LL handles the mic confidently, almost too confidently, on Phenomenon, his seventh album. Whether he's going on about a messed-up father-figure, working on the ladies ("Nobody Can Freak You," "Phenomenon"), or "making a rh... more »yme with every syllable of your name" ("4,3,2,1"), you can't help but feel like he's just selling you something. LL has built himself up considerably from the skinny punk rocking the bells in '85 to a true celebrity phenomenon, but somewhere on that journey he lost his soul. Strangely, the best tracks on the album employ guest vocalists like Busta Rhymes (on "Starsky & Hutch"), Cannibus and Method Man (both on "4,3,2,1"), where the guests unintentionally feel like the voices of ghosts, reminding LL of what it was like when rap music sold the beats and lyrics, instead of breakfast cereal and khakis. --Todd Levin« less
LL handles the mic confidently, almost too confidently, on Phenomenon, his seventh album. Whether he's going on about a messed-up father-figure, working on the ladies ("Nobody Can Freak You," "Phenomenon"), or "making a rhyme with every syllable of your name" ("4,3,2,1"), you can't help but feel like he's just selling you something. LL has built himself up considerably from the skinny punk rocking the bells in '85 to a true celebrity phenomenon, but somewhere on that journey he lost his soul. Strangely, the best tracks on the album employ guest vocalists like Busta Rhymes (on "Starsky & Hutch"), Cannibus and Method Man (both on "4,3,2,1"), where the guests unintentionally feel like the voices of ghosts, reminding LL of what it was like when rap music sold the beats and lyrics, instead of breakfast cereal and khakis. --Todd Levin
"LL Cool J has a tattoo of a microphone wearing a crown on his arm (representing that he is the self declared king of Hip-Hop). When they (LL, Redman, Method Man, DMX, & Canibus) came into the studio to record the song "4,3,2,1", Canibus noted the tattoo and told LL that he was going to get one similar to it on his arm. LL became furious that Canibus (being so young in the Hip-Hop game) was going to get a tattoo that he had worked years for. A non-violent altercation between the two broke out and they decided it would be best if they record their portions of the song on different days (to prevent further incidents). Canibus, angered by how LL reacted re-wrote his lyrics of the song dissing LL, "I'll snatch your crown off with your head still attached to it" and recorded his portion that day. LL came in later that week and listened to the previously reported portions and heard Canibus' portion of the song. Initially he wanted to remove Canibus from the song but, he decided to send a rebuttal at the end of the song. Listen closely...Hip-Hop is deeper than you think."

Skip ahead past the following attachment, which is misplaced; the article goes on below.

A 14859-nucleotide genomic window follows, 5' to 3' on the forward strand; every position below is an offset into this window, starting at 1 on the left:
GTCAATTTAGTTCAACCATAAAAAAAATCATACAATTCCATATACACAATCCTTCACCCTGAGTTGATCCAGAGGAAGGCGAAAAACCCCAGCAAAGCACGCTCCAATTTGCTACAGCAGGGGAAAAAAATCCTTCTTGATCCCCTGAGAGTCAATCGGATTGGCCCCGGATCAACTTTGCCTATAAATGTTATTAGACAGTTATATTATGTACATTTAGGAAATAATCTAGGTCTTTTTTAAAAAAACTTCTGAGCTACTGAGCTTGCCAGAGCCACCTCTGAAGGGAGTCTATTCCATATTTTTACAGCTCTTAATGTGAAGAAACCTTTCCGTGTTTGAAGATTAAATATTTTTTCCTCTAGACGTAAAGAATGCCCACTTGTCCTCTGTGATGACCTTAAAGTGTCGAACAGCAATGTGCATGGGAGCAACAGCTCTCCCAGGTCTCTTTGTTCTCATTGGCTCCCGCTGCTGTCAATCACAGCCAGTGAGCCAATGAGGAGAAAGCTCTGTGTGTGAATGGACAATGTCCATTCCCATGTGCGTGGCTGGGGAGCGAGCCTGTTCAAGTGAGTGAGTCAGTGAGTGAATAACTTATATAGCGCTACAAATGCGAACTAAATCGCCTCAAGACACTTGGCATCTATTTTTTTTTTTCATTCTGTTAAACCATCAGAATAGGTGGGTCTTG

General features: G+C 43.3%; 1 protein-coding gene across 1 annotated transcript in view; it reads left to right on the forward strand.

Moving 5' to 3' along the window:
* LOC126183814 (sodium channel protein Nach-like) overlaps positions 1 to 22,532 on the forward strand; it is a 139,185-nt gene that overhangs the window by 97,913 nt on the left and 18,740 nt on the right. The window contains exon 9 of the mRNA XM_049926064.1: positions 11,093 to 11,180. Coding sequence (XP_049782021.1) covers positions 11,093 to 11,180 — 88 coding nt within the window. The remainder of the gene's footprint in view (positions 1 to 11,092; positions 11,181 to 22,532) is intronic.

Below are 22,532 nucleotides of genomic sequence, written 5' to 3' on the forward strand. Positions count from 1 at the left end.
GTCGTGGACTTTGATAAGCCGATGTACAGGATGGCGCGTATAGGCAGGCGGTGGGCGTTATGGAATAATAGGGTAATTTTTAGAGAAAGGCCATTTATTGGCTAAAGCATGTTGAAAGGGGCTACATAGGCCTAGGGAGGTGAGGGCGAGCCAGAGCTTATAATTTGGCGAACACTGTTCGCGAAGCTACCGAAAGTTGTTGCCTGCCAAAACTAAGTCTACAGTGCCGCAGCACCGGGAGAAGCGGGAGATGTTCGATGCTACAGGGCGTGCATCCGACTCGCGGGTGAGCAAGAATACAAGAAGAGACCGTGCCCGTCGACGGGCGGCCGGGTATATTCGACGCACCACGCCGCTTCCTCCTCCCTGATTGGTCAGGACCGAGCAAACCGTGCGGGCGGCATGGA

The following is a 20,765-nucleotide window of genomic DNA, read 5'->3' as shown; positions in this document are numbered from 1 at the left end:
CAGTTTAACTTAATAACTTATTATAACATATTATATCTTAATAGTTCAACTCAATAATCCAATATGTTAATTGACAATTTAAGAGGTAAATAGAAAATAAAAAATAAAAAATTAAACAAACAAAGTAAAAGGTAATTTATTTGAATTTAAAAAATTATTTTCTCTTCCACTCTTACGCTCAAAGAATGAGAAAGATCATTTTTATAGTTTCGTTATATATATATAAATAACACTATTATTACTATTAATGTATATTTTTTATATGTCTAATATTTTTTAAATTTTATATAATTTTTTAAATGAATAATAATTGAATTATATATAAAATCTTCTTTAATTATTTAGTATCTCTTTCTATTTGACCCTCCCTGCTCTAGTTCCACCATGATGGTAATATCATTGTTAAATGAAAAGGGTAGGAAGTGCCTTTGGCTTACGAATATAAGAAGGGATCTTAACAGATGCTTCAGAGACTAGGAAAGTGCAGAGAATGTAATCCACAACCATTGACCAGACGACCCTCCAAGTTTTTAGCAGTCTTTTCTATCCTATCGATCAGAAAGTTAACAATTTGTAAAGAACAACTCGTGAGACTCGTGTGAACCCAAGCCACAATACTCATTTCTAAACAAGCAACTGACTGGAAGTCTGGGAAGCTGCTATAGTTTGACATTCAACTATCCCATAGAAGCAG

Phenomenal piece of crap
Scott D. Gribble | Baltimore MD | 04/15/2005
(2 out of 5 stars)
"LL Cool J arguably has had one of the strongest rap careers ever. He started out as a pioneer back in the 80's and yet still manages to appeal to audiences of today. As much as the purist may hate it, no one (not even the greats like Rakim or Big Daddy Kane), has been able to survive like LL. That doesn't necessarily mean he's come out with a lot of great material in recent years.
"Phenomenon" by no means should simply be written off. "4, 3, 2, 1," is the rap fans wet dream. Outstanding lyrics by guests Method Man, Redman, DMX, and Canibus over a sick hardcore beat make this one of the best posse cuts ever. There's even a self-contained beef, featuring back and forth shots from Canibus and LL on the same track! To top it off, LL closes the track with one of his best verses EVER... it was even featured as a Hip-Hop quotable in the source: ("Every little boy wanna pick up the mic/ and try to run with the big boys and live up to the real hype/ But that's like pickin up a ball, playin with Mike/ Swingin at Ken Griffey or challengin Roy to a fight/ Stop it! you amateur MC's/ Don't you know I'm like the Dream Team tourin' overseas/ For rappers in my circle I'm a deadly disease/ Ringmaster, bringin' a tiger cub to his knees/ In the history of rap they've never seen such prominence/ Your naive confidence gets crushed by my dominance.")
"Starsky & Hutch" is a great tag-team rap with Busta Rhymes. It's got a nice grooving beat and the two trade lines back and forth. It's solid all around and is one of those tracks you put on repeat. LL actually shows some solid creative effort on "Father" which uses a George Michael sample and gospel choir that works pretty well. Definitely a track that'll end up on his [2nd] greatest hits album. The title track is a cliché LL single, that although simply makes me want to drive a tent stake in my temple, will surely please the ladies and fill up the dance floors. It would seem like this album would be well on its way to being a solid one for LL.